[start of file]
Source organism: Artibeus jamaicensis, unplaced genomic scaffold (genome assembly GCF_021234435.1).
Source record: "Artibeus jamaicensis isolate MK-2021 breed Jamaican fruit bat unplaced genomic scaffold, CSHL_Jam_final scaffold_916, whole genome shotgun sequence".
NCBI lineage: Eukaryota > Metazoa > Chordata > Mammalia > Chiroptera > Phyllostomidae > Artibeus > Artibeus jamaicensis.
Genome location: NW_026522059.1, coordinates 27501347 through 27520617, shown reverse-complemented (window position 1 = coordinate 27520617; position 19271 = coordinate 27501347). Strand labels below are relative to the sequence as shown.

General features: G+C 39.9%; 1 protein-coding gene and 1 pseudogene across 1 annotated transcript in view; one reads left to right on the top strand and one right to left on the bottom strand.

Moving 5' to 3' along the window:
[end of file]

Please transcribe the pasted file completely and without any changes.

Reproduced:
Source organism: Artibeus jamaicensis, unplaced genomic scaffold (genome assembly GCF_021234435.1).
Source record: "Artibeus jamaicensis isolate MK-2021 breed Jamaican fruit bat unplaced genomic scaffold, CSHL_Jam_final scaffold_916, whole genome shotgun sequence".
NCBI lineage: Eukaryota > Metazoa > Chordata > Mammalia > Chiroptera > Phyllostomidae > Artibeus > Artibeus jamaicensis.
Genome location: NW_026522059.1, coordinates 27501347 through 27520617, shown reverse-complemented (window position 1 = coordinate 27520617; position 19271 = coordinate 27501347). Strand labels below are relative to the sequence as shown.

General features: G+C 39.9%; 1 protein-coding gene and 1 pseudogene across 1 annotated transcript in view; one reads left to right on the top strand and one right to left on the bottom strand.

Moving 5' to 3' along the window: